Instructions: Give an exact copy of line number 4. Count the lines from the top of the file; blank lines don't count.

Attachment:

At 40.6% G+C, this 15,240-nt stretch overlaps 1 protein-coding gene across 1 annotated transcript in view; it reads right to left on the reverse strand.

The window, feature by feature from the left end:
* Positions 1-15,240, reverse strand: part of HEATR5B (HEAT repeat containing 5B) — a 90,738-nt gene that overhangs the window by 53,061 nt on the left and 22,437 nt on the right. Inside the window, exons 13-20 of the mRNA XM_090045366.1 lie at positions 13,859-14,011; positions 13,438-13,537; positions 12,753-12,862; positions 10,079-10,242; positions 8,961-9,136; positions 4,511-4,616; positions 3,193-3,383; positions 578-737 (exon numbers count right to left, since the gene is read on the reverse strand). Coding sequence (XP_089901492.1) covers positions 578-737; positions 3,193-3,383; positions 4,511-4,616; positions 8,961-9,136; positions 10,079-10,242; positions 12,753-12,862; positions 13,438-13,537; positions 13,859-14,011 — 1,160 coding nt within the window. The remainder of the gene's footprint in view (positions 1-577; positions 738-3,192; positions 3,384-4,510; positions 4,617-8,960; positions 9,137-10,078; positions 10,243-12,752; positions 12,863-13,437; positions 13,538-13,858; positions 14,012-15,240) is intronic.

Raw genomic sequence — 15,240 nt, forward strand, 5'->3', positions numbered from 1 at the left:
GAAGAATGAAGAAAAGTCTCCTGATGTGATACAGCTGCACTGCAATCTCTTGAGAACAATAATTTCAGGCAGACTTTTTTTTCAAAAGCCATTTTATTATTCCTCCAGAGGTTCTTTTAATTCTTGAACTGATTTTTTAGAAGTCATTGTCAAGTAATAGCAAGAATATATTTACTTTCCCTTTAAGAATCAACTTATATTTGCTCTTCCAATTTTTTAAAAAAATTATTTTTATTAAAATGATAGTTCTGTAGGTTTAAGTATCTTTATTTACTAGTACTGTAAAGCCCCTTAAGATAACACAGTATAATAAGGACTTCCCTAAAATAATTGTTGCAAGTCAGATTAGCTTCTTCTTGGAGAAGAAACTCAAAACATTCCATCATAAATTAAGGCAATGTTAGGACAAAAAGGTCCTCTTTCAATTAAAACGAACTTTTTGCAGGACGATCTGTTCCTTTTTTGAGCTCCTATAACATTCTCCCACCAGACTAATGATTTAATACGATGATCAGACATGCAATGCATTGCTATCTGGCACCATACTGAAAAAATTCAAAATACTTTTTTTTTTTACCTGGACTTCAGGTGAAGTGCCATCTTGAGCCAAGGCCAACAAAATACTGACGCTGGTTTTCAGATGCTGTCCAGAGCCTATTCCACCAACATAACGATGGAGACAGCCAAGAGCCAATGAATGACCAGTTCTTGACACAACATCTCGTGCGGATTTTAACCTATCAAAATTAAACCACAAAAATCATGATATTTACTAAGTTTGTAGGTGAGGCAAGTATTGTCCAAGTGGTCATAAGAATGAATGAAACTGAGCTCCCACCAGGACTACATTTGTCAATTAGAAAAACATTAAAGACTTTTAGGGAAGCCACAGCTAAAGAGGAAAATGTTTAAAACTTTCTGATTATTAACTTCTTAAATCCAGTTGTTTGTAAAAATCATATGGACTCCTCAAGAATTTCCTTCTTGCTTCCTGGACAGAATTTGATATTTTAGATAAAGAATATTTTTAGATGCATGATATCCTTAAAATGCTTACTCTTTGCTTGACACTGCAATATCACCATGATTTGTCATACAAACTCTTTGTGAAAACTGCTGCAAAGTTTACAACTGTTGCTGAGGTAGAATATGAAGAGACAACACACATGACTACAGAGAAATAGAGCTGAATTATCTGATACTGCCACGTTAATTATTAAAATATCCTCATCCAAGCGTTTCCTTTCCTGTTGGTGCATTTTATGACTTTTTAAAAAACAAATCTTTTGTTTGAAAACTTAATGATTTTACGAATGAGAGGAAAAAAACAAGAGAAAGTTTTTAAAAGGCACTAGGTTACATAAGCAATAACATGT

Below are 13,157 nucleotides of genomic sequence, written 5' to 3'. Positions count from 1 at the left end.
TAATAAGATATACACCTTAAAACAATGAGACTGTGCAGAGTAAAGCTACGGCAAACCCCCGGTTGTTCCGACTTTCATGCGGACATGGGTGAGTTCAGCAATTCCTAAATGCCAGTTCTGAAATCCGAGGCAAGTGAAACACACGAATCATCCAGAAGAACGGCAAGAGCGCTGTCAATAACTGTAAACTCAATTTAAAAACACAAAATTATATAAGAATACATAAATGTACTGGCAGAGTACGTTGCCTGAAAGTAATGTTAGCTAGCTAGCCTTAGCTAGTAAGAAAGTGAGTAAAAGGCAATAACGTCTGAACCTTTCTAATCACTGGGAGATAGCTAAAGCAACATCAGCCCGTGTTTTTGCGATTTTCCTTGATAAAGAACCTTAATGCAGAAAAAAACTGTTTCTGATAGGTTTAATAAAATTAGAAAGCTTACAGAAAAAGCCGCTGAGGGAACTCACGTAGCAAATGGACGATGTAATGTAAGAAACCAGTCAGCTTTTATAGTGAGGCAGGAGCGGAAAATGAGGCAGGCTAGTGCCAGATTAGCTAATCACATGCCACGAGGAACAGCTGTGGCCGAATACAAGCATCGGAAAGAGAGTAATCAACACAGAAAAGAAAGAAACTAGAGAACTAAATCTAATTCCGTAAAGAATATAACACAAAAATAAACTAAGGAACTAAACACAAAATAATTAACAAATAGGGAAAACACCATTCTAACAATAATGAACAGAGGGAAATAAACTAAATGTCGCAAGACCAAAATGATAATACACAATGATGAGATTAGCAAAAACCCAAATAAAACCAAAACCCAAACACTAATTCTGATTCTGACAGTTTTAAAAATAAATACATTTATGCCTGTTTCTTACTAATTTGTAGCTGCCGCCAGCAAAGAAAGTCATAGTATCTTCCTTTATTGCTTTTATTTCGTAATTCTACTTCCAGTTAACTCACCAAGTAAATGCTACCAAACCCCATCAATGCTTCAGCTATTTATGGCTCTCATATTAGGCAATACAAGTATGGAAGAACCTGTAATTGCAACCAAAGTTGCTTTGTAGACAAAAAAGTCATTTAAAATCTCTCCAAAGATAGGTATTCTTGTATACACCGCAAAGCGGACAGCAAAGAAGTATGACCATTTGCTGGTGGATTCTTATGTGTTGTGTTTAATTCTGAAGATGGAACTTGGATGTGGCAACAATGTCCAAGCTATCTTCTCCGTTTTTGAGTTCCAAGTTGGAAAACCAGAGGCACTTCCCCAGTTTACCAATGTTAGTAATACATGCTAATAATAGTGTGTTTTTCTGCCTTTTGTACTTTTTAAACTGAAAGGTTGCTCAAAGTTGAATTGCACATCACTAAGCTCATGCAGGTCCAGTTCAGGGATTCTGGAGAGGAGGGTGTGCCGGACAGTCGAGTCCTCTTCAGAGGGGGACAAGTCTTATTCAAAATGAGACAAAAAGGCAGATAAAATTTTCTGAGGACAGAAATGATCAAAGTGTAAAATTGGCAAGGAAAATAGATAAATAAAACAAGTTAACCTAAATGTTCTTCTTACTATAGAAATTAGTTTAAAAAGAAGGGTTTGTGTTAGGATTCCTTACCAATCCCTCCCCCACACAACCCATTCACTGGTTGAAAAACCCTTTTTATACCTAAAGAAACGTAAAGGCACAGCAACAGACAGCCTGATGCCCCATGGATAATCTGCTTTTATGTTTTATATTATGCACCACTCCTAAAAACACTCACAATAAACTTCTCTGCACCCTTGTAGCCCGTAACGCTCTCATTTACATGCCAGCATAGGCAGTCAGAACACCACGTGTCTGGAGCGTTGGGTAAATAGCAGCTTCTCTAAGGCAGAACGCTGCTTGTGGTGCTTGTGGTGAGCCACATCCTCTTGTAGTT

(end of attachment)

Raw genomic sequence — 15,240 nt, forward strand, 5'->3', positions numbered from 1 at the left: